Case studies can be instructive in the evaluation of other coalbed methane (CBM) development opportunities. The San Juan basin, located in New Mexico and Colorado in the southwestern U.S. (Figure 1), is the most prolific CBM basin in the world. It produces more than 2.5 Bscf/D from coals of the Cretaceous Fruitland formation, which is estimated to contain 43 to 49 Tscf of CBM in place. For a long time, the Fruitland formation coals were recognized only as a source of gas for adjacent sandstones. In the 1970s, after years of encountering gas kicks in these coals, operators recognized that the coal seams themselves were capable of commercial gas rates. CBM development benefited greatly from drilling and log data compiled from previous wells targeting the deeper sandstones and an extensive pipeline infrastructure that was built to transport conventional gas. These components, along with a U.S. federal tax credit and the development of new technologies such as openhole-cavity completions, fueled a drilling boom that resulted in more than 3,000 producing CBM wells by the end of 1992. The thickest Fruitland coals occur in a northwest/southeast trending belt located in the northeastern third of the basin. Total coal thickness in this belt locally exceeds 100 ft and individual coal seams can be more than 30 ft thick. The coals originated in peat swamps located landward (southwest) of northwest/southeast trending shoreline sandstones of the underlying Pictured Cliffs formation. The location of the thickest coals (Figure 1) coincides with the occurrence of overpressuring, high gas content, high coal rank, and high permeabilities in the San Juan fairway ("fairway"). The overpressuring is artesian in origin and is caused by water recharge of the coals through outcrops along the northern margin of the basin. This generates high vertical pressure gradients, ranging from 0.44 to 0.63 psi/ft, which allow a large amount of gas to be sorbed to the coal. Coal gas in the San Juan basin can contain up to 9.4% CO2 and 13.5% C2 . Chemical analyses suggest that thermogenic gases have been augmented by migrated thermogenic and secondary biogenic gas sources, resulting in gas contents ranging up to 700 ft 3 /ton. Coal rank in the fairway ranges from medium- to low-volatile bituminous and roughly coincides with those portions of the basin that were most deeply buried. Coals in the fairway typically have low ash and high vitrinite contents, resulting in large gas storage capacities and excellent permeabilities of 10 md from well-developed cleat systems.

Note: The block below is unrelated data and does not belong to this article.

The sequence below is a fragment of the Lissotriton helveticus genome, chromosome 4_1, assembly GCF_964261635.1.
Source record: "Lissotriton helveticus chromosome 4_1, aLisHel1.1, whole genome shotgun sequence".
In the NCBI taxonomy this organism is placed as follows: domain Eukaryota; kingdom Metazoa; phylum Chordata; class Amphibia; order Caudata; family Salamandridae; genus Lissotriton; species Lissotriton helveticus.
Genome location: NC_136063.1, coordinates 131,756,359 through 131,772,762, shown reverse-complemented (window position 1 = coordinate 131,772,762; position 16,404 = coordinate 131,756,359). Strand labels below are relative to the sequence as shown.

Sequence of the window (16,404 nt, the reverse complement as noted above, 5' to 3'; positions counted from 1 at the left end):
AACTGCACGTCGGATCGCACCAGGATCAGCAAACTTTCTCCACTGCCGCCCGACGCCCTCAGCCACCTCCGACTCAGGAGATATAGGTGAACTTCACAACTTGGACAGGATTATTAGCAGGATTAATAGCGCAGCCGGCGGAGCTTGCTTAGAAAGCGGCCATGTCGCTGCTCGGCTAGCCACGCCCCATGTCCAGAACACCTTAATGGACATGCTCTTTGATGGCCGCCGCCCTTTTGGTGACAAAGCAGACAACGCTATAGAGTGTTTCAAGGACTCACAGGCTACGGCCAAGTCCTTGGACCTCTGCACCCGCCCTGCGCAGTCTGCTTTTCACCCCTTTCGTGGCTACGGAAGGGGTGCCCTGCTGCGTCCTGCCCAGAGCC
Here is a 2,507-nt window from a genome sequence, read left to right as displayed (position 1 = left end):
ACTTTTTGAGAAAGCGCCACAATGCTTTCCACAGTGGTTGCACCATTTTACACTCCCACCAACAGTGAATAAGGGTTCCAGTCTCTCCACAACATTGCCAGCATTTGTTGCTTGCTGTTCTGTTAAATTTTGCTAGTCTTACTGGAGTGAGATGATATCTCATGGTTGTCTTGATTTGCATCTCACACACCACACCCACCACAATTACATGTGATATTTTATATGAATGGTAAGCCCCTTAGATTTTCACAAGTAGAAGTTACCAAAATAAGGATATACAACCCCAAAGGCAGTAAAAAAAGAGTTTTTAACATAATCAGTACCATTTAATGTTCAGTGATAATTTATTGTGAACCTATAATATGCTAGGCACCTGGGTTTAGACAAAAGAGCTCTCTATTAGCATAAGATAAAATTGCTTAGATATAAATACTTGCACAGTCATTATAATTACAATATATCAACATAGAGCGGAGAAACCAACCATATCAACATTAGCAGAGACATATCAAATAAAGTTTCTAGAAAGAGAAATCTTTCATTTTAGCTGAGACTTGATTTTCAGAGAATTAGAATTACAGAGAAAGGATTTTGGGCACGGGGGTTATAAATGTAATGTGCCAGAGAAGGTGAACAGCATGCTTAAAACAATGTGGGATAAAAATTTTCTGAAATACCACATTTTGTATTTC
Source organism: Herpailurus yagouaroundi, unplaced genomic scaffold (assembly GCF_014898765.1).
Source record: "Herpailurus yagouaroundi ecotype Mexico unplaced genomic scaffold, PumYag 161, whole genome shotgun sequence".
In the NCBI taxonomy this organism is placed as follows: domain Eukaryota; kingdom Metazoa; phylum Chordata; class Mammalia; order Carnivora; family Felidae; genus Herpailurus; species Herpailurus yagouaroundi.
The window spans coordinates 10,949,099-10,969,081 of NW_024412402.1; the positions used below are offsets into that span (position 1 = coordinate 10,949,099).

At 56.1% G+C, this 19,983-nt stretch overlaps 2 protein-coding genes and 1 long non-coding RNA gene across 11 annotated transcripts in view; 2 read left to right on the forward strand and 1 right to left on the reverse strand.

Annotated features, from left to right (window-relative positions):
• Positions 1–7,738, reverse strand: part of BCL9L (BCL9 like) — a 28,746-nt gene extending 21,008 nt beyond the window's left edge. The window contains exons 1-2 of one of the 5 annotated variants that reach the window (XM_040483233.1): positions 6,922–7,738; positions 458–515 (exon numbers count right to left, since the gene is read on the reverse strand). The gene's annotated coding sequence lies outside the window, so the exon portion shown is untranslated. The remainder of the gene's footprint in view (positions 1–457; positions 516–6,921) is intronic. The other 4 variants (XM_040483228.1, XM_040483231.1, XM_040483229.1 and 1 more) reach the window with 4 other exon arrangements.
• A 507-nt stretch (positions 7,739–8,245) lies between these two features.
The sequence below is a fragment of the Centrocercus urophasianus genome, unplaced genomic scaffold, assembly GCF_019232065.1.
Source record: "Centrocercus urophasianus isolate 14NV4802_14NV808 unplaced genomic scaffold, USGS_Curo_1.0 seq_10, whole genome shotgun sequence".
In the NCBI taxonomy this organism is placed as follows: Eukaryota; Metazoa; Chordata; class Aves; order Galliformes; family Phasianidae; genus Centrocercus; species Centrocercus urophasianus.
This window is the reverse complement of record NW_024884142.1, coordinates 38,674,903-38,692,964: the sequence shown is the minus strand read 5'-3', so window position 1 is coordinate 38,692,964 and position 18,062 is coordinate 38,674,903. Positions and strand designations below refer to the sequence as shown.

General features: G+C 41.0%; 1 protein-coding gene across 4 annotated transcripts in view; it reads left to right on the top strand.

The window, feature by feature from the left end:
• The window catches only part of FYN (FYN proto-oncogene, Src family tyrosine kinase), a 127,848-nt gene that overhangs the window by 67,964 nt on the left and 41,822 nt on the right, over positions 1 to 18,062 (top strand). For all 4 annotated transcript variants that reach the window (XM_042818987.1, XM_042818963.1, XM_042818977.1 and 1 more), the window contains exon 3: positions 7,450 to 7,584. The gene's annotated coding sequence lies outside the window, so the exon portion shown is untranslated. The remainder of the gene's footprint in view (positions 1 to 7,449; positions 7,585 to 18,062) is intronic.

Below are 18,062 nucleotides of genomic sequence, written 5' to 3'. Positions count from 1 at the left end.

Chin, Adam (NCS Multistage) | Staruiala, Adam (NCS Multistage) | Behmanesh, Hamid (NCS Multistage) | Anderson, David (NCS Multistage) | Alonzo, Christopher (NCS Multistage) | Jones, David (Chesapeake Energy) | Barraza, Saul Rivera (Chesapeake Energy) | Lasecki, Leo (Chesapeake Energy) | McBride, Kyle (Chesapeake Energy)